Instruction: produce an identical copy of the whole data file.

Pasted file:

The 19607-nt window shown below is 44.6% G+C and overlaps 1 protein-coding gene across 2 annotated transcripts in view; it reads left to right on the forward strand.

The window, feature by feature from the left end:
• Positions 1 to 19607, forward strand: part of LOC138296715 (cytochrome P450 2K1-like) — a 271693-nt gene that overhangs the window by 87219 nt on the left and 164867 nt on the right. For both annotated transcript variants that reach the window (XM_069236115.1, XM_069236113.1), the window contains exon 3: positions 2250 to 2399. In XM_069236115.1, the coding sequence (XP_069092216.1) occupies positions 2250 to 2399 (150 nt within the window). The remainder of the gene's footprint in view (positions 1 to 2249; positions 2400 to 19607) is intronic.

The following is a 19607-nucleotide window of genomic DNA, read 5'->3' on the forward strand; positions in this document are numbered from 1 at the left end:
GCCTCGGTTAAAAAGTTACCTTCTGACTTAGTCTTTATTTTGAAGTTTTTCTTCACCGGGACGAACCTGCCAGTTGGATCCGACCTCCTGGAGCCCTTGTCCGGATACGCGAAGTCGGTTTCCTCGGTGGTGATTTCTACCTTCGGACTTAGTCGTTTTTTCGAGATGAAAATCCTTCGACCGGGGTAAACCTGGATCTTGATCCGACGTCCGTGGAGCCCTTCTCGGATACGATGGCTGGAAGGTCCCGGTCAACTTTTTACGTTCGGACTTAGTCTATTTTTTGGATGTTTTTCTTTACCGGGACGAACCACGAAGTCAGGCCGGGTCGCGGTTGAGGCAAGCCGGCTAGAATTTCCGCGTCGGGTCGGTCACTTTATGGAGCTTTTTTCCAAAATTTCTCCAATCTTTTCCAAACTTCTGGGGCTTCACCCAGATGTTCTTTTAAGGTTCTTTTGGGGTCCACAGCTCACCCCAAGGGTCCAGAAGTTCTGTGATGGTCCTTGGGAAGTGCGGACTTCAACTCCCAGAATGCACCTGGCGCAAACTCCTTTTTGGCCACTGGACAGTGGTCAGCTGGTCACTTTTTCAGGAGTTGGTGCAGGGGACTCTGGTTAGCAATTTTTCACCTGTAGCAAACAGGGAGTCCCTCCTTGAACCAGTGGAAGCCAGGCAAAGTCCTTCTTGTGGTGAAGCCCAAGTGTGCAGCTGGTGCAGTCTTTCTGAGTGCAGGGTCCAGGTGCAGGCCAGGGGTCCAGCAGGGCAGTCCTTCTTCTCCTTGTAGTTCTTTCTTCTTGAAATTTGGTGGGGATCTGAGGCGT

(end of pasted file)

The 19607-nt window shown below is 44.6% G+C and overlaps 1 protein-coding gene across 2 annotated transcripts in view; it reads left to right on the forward strand.

The window, feature by feature from the left end:
• Positions 1 to 19607, forward strand: part of LOC138296715 (cytochrome P450 2K1-like) — a 271693-nt gene that overhangs the window by 87219 nt on the left and 164867 nt on the right. For both annotated transcript variants that reach the window (XM_069236115.1, XM_069236113.1), the window contains exon 3: positions 2250 to 2399. In XM_069236115.1, the coding sequence (XP_069092216.1) occupies positions 2250 to 2399 (150 nt within the window). The remainder of the gene's footprint in view (positions 1 to 2249; positions 2400 to 19607) is intronic.

The following is a 19607-nucleotide window of genomic DNA, read 5'->3' on the forward strand; positions in this document are numbered from 1 at the left end:
GCCTCGGTTAAAAAGTTACCTTCTGACTTAGTCTTTATTTTGAAGTTTTTCTTCACCGGGACGAACCTGCCAGTTGGATCCGACCTCCTGGAGCCCTTGTCCGGATACGCGAAGTCGGTTTCCTCGGTGGTGATTTCTACCTTCGGACTTAGTCGTTTTTTCGAGATGAAAATCCTTCGACCGGGGTAAACCTGGATCTTGATCCGACGTCCGTGGAGCCCTTCTCGGATACGATGGCTGGAAGGTCCCGGTCAACTTTTTACGTTCGGACTTAGTCTATTTTTTGGATGTTTTTCTTTACCGGGACGAACCACGAAGTCAGGCCGGGTCGCGGTTGAGGCAAGCCGGCTAGAATTTCCGCGTCGGGTCGGTCACTTTATGGAGCTTTTTTCCAAAATTTCTCCAATCTTTTCCAAACTTCTGGGGCTTCACCCAGATGTTCTTTTAAGGTTCTTTTGGGGTCCACAGCTCACCCCAAGGGTCCAGAAGTTCTGTGATGGTCCTTGGGAAGTGCGGACTTCAACTCCCAGAATGCACCTGGCGCAAACTCCTTTTTGGCCACTGGACAGTGGTCAGCTGGTCACTTTTTCAGGAGTTGGTGCAGGGGACTCTGGTTAGCAATTTTTCACCTGTAGCAAACAGGGAGTCCCTCCTTGAACCAGTGGAAGCCAGGCAAAGTCCTTCTTGTGGTGAAGCCCAAGTGTGCAGCTGGTGCAGTCTTTCTGAGTGCAGGGTCCAGGTGCAGGCCAGGGGTCCAGCAGGGCAGTCCTTCTTCTCCTTGTAGTTCTTTCTTCTTGAAATTTGGTGGGGATCTGAGGCGT